Extravagant Executive Pay at KPMG Amid High Unemployment Rates, Revenue Hike Cited As Cause

Lucas Gilmore, “Big 4″ observer
December 16, 2010 /

KPMG partners at UK receive higher average executive pay this year than in 2009 amid skyrocketing unemployment rates and claims from Accountancy and Actuarial Disciplinary Board that the firm failed to look into the accounts of BAE Systems which was charged by the Serious Fraud Office and the US Department of Justice with bribery and fraud.

Compared last year, average executive pay at KPMG has increased 10 percent to £763,000 in 2010. KPMG UK chairman John Griffith-Jones, whose earnings in 2009 amounted to £2.3 million, and other senior partners will receive higher executive pay than the average they received last year following KPMG’s profit rise, while those in lower post will get relatively lower salary.

However, the KPMG Europe’s revenue fell to £3.6bn due to divestiture of acquisitions and exchange rate behavior, though its global revenue has remained at US$20.63 billion for the fiscal year ended September 30, 2010 against US$20.11 billion in the previous financial year.

Chairman of KPMG International Timothy P. Flynn said the KPMG’s global revenue is a reflection of “positive and improving business performance.”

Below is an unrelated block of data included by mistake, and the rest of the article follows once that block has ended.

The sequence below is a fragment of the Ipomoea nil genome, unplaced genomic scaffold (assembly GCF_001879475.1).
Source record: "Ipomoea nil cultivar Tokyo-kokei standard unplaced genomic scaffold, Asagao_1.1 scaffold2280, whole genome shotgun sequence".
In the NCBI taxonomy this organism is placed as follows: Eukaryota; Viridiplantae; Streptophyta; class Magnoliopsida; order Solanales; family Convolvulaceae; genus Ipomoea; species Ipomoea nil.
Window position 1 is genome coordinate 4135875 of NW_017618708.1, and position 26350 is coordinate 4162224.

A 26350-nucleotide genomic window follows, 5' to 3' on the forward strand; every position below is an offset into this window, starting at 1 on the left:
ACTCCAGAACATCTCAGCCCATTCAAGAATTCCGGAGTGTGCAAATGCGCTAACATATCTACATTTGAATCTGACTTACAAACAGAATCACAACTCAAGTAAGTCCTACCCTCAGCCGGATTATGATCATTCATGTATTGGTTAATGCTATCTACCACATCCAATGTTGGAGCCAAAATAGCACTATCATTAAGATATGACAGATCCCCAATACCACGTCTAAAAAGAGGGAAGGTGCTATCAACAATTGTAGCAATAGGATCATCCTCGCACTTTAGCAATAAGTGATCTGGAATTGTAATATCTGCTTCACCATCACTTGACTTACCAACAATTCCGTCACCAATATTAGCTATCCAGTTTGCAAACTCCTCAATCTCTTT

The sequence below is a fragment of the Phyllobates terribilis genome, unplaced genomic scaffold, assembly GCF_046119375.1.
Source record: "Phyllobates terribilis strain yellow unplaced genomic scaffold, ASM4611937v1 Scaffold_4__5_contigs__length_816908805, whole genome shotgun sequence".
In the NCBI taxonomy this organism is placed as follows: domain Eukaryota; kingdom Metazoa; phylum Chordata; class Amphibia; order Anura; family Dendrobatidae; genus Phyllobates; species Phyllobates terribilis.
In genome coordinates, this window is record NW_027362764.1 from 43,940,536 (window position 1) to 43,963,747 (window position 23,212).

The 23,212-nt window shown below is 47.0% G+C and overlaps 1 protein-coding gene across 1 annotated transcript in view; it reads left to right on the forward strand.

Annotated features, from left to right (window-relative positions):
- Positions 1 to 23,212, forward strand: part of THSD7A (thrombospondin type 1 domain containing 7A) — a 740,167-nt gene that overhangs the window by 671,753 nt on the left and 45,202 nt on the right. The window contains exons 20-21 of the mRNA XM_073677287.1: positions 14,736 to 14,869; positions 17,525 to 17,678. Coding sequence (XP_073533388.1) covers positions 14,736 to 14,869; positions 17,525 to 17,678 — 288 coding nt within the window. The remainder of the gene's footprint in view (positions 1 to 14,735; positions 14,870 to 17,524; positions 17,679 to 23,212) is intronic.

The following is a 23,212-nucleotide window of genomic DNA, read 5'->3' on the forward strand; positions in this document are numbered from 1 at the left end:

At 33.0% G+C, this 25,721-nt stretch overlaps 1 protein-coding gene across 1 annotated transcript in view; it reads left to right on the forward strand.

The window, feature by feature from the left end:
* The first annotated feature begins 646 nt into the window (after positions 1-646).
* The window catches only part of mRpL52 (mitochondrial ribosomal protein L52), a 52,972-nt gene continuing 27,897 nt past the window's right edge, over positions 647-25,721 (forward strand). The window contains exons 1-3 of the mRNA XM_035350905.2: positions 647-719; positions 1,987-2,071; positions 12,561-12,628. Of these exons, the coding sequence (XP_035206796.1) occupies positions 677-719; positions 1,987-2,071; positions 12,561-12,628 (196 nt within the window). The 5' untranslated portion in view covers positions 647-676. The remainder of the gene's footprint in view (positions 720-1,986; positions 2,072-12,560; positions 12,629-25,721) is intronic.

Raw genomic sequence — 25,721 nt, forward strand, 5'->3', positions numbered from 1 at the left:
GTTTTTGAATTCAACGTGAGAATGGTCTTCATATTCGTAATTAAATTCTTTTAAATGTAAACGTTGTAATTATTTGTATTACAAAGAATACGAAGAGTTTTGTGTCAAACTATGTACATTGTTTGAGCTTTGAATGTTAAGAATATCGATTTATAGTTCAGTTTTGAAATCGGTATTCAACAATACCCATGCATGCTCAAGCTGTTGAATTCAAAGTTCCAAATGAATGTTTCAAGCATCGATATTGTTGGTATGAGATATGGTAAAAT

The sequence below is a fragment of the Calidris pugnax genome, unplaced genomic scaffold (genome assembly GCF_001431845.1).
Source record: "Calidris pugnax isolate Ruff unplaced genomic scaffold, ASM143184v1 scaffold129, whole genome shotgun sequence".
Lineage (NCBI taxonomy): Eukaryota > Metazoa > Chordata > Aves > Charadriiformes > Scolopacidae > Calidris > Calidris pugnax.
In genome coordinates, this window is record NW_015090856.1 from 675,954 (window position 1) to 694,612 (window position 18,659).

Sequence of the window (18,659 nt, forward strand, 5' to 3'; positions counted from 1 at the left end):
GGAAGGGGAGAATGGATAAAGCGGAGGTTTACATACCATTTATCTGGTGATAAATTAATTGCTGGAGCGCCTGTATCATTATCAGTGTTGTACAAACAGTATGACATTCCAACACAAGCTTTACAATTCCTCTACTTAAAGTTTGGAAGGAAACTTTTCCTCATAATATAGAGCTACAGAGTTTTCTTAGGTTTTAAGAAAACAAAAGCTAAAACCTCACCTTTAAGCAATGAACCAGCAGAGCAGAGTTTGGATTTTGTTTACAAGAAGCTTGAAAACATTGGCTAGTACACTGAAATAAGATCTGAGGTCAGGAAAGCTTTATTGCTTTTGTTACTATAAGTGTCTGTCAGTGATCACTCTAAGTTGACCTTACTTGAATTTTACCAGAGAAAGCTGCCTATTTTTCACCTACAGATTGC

The rest of the accounting firms, on the other hand, are becoming insolvent in the first six months of 2010, with official figures stating 10,520 in the sector have suffered insolvency accounting for 17 percent overall.

One of the firms falling into insolvency is Begbies Traynor Group plc, a company established in 1989 that specializes in restructuring and has over 500 employees across 45 branches in UK. It has sustained a revenue decrease of £2.8m to £27m. Executive chairman Ric Traynor described the signs associated with high executive pay in other firms as good news, but only for them.

Traynor said this year’s Christmas will require moderation, adding that the sector must exercise restructuring as he predicted the number of companies falling into insolvency to be at 23,000 in the coming year, a 4.3 percent rise from 2010.

 

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